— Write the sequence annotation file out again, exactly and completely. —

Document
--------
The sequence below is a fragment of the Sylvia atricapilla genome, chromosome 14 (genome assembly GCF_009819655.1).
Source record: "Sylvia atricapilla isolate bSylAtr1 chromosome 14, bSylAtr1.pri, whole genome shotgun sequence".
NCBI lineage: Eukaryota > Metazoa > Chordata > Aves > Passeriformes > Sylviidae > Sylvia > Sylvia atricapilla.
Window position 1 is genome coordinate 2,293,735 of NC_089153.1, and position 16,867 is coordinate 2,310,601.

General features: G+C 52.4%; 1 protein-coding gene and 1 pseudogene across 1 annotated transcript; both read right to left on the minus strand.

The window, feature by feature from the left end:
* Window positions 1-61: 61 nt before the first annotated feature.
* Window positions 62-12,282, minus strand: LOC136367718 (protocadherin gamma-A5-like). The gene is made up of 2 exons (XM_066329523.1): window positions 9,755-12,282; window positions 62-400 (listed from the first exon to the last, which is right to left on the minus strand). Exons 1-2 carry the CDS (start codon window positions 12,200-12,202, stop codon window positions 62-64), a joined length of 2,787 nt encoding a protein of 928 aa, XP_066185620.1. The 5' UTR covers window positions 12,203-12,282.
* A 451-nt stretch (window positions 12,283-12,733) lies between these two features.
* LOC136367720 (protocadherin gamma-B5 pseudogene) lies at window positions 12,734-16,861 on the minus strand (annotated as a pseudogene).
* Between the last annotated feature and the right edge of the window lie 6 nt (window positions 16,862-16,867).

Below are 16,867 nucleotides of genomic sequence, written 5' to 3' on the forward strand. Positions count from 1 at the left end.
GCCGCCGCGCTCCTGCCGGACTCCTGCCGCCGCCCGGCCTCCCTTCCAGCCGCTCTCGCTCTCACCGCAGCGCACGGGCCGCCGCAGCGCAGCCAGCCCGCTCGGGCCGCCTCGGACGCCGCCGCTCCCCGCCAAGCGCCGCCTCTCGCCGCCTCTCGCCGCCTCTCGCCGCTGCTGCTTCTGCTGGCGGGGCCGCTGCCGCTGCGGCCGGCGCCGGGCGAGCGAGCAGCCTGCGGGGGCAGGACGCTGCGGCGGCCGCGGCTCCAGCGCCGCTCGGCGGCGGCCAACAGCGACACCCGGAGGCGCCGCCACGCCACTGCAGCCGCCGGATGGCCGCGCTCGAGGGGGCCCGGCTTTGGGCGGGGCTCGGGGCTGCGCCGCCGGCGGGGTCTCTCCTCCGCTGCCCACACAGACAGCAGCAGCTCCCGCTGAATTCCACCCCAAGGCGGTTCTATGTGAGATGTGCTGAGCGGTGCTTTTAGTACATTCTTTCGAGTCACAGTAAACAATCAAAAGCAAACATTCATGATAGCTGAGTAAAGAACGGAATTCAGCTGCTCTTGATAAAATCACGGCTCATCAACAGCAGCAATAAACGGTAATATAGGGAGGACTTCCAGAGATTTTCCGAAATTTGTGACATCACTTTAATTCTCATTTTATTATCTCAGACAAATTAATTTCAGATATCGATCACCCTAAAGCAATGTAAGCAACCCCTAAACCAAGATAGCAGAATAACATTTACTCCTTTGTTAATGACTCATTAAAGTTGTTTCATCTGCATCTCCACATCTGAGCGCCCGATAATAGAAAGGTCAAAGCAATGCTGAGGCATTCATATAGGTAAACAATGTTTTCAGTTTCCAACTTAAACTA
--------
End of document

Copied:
The sequence below is a fragment of the Sylvia atricapilla genome, chromosome 14 (genome assembly GCF_009819655.1).
Source record: "Sylvia atricapilla isolate bSylAtr1 chromosome 14, bSylAtr1.pri, whole genome shotgun sequence".
NCBI lineage: Eukaryota > Metazoa > Chordata > Aves > Passeriformes > Sylviidae > Sylvia > Sylvia atricapilla.
Window position 1 is genome coordinate 2,293,735 of NC_089153.1, and position 16,867 is coordinate 2,310,601.

General features: G+C 52.4%; 1 protein-coding gene and 1 pseudogene across 1 annotated transcript; both read right to left on the minus strand.

The window, feature by feature from the left end:
* Window positions 1-61: 61 nt before the first annotated feature.
* Window positions 62-12,282, minus strand: LOC136367718 (protocadherin gamma-A5-like). The gene is made up of 2 exons (XM_066329523.1): window positions 9,755-12,282; window positions 62-400 (listed from the first exon to the last, which is right to left on the minus strand). Exons 1-2 carry the CDS (start codon window positions 12,200-12,202, stop codon window positions 62-64), a joined length of 2,787 nt encoding a protein of 928 aa, XP_066185620.1. The 5' UTR covers window positions 12,203-12,282.
* A 451-nt stretch (window positions 12,283-12,733) lies between these two features.
* LOC136367720 (protocadherin gamma-B5 pseudogene) lies at window positions 12,734-16,861 on the minus strand (annotated as a pseudogene).
* Between the last annotated feature and the right edge of the window lie 6 nt (window positions 16,862-16,867).

Below are 16,867 nucleotides of genomic sequence, written 5' to 3' on the forward strand. Positions count from 1 at the left end.
GCCGCCGCGCTCCTGCCGGACTCCTGCCGCCGCCCGGCCTCCCTTCCAGCCGCTCTCGCTCTCACCGCAGCGCACGGGCCGCCGCAGCGCAGCCAGCCCGCTCGGGCCGCCTCGGACGCCGCCGCTCCCCGCCAAGCGCCGCCTCTCGCCGCCTCTCGCCGCCTCTCGCCGCTGCTGCTTCTGCTGGCGGGGCCGCTGCCGCTGCGGCCGGCGCCGGGCGAGCGAGCAGCCTGCGGGGGCAGGACGCTGCGGCGGCCGCGGCTCCAGCGCCGCTCGGCGGCGGCCAACAGCGACACCCGGAGGCGCCGCCACGCCACTGCAGCCGCCGGATGGCCGCGCTCGAGGGGGCCCGGCTTTGGGCGGGGCTCGGGGCTGCGCCGCCGGCGGGGTCTCTCCTCCGCTGCCCACACAGACAGCAGCAGCTCCCGCTGAATTCCACCCCAAGGCGGTTCTATGTGAGATGTGCTGAGCGGTGCTTTTAGTACATTCTTTCGAGTCACAGTAAACAATCAAAAGCAAACATTCATGATAGCTGAGTAAAGAACGGAATTCAGCTGCTCTTGATAAAATCACGGCTCATCAACAGCAGCAATAAACGGTAATATAGGGAGGACTTCCAGAGATTTTCCGAAATTTGTGACATCACTTTAATTCTCATTTTATTATCTCAGACAAATTAATTTCAGATATCGATCACCCTAAAGCAATGTAAGCAACCCCTAAACCAAGATAGCAGAATAACATTTACTCCTTTGTTAATGACTCATTAAAGTTGTTTCATCTGCATCTCCACATCTGAGCGCCCGATAATAGAAAGGTCAAAGCAATGCTGAGGCATTCATATAGGTAAACAATGTTTTCAGTTTCCAACTTAAACTA